The Making of the film:
Spitfire Mk.LFXVIe TE384
Engine: Packard Merlin 266
Serial/Reg. TE384, (VH-XVI), (N384TE)
Sqdn - code: 603-RAJ-L, 501-RAB-, 612-8W-, VI-X
Role in film: Taxy, Currently: airworthy
TE384 was ordered from Vickers Armstrongs Ltd against Contract No. B981687/39.C23(c) on 19th April 1944 and built at Castle Bromwich with a Packard Merlin 266 as part of batch TE375-408. It was delivered to No.6 MU Brize Norton on 3rd August 1945 and remained in store until issue to No.603 (City of Glasgow) squadron of the RAuxAF at Turnhouse in May 1947, in whose service it was coded RAJ-L.
The aircraft was damaged in July 1948, but was repaired by November that year, only to be transferred to No.501 (County of Gloucester) squadron at Filton, where it would have been coded RAB-? March 1949 saw TE384 transferred to No.612 (County of Aberdeen) squadron at Dyce, where it was based until dispatched to Airwork General Trading Ltd at Gatwick, acting under sub-contract from Vickers, for an overhaul between July 1951 and July 1952. 3rd July 1952 saw the aircraft suffer a Cat.4R flying accident, probably whilst on a post-overhaul test flight.
It was soon allocated to No.9 MU at Cosford, where the damage was recategorized as 3R, and repairs were effected by September 1952. It remained in store at Cosford until August 1954, when it was moved to No.20 MU at Aston Down, although it was back with No.9 MU by 20th September. December 1954 saw it transferred to non-effective stock at Cosford and maintenance serial 7207M was allocated on 26th August 1955. Shortly afterwards it was despatched to Wymeswold for display purposes.
It was soon removed to Syerston for similar duties and remained displayed there as XT-C until 1967, when it was loaned to Spitfire Productions Ltd and transported to Henlow for use in the film The Battle of Britain. Simpsons Aeroservices Ltd had found the Merlin 266, No. V361660, to be in good order and had it running on 20th November 1967. A canopy from F21 LA198 was fitted, together with a false rear fuselage decking, rounded rudder and false wingtips. The cannon stubs were cut from the leading edges of both wings, a radio was installed and the newly camouflaged aircraft was on its way to North Weald for filming in April 1968, serving a similar role at Duxford later that year as N3320/AI-L, N3323/AI-Q, N3320/AI-H, N3320/DO-L, N3315/LC-F, N3314/AI-E, N3324/AI-P and N3314/BO-E.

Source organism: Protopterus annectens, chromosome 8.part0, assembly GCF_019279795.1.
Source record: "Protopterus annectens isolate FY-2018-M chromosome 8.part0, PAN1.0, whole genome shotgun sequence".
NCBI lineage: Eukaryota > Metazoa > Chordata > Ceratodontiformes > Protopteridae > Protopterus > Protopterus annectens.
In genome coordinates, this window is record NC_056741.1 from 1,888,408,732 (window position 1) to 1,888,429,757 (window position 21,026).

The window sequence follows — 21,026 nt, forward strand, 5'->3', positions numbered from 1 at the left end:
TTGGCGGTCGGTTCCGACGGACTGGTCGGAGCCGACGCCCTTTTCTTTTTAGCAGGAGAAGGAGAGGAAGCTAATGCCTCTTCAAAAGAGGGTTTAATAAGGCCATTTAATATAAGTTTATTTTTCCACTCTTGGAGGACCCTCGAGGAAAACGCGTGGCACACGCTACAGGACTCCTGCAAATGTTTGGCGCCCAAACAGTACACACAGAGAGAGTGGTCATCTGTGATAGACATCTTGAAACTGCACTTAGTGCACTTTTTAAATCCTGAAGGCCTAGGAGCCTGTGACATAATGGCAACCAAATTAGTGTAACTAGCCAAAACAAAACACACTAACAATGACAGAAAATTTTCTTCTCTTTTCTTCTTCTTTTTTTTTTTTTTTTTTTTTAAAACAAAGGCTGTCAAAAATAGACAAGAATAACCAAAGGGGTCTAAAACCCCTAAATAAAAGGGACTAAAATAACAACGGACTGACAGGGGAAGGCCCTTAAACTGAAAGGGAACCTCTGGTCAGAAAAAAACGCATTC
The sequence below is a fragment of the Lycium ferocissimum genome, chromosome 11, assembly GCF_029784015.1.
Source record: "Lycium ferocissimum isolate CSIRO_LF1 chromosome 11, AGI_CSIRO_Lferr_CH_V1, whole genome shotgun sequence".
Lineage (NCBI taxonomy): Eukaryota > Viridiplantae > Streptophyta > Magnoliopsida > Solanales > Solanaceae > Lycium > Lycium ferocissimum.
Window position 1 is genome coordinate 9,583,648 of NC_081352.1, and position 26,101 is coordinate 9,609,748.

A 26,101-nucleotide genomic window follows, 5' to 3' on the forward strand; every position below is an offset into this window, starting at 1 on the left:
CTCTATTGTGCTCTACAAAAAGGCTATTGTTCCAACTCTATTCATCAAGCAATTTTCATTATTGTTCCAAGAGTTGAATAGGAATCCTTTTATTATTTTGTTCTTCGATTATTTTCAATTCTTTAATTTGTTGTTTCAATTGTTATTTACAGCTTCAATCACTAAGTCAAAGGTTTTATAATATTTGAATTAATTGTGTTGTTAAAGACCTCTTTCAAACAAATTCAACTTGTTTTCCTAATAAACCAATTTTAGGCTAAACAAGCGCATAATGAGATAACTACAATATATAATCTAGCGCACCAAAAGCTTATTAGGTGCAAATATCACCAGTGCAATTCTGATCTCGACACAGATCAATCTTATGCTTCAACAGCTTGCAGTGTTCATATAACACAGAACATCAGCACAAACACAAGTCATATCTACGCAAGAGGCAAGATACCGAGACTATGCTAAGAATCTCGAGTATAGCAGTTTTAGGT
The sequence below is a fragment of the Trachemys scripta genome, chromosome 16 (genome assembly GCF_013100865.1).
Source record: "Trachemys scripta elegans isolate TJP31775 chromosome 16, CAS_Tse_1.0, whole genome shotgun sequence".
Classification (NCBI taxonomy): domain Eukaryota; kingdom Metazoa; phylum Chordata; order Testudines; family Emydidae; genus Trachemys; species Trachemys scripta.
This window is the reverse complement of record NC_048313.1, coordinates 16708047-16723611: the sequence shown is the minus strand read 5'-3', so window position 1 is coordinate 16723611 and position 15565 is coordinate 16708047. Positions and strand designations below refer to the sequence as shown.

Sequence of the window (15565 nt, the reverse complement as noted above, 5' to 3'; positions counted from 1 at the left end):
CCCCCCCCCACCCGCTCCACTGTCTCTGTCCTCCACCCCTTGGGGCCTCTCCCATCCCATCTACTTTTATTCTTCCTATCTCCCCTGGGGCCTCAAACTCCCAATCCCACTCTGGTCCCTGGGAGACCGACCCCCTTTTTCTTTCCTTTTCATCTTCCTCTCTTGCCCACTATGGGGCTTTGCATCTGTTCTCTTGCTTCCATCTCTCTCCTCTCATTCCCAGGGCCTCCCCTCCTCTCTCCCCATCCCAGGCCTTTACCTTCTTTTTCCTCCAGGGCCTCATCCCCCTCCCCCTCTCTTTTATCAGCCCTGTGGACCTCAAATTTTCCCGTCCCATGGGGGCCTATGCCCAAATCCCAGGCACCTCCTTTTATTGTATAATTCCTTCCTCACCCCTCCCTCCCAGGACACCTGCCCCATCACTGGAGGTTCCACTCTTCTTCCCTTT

During May 1968, when painted as N3320/AI-L, TE184 tipped on to its nose during taxying on rough grass at North Weald and sustained a broken propeller, one of many such accidents whilst filming. The aircraft was left in its tail-up position and served as background dressing for further location filming.
With the filming over, TE184 was returned to normal L.F.XVIe configuration at Henlow and placed in store in October 1968. The new year saw it allocated to the RAF Museum and it remained in the museums Henlow store until 1972 when it was exchanged with Australian Hockey Treloar’s Supermarine Seagull V amphibian, VH-ALD, now exhibited in the Battle of Britain Museum, Hendon as A2-4.
The Spitfire was flown to Amberley RAAF base in a Belfast in December 1972, and although some initial work was done on restoring it to flying condition it was soon placed in store, where it remained for several years. It was moved to Toowoomba in September 1983 by J F Czerwinski and Barry Hempel and work was begun to rebuild the aircraft to flying condition in light of this the aircraft was registered VH-XVI.
Restored as VH-XVI its first flight was on October 6th 1988. It was purchased in 1998 by Ken McBride and was restored at St Jose, California where it was re-registered as N384TE. The aircraft itself is currently airworthy although the engine was destroyed by contaminated oil.
Current location – Ken McBride, San Martin, California – airworthy except engine.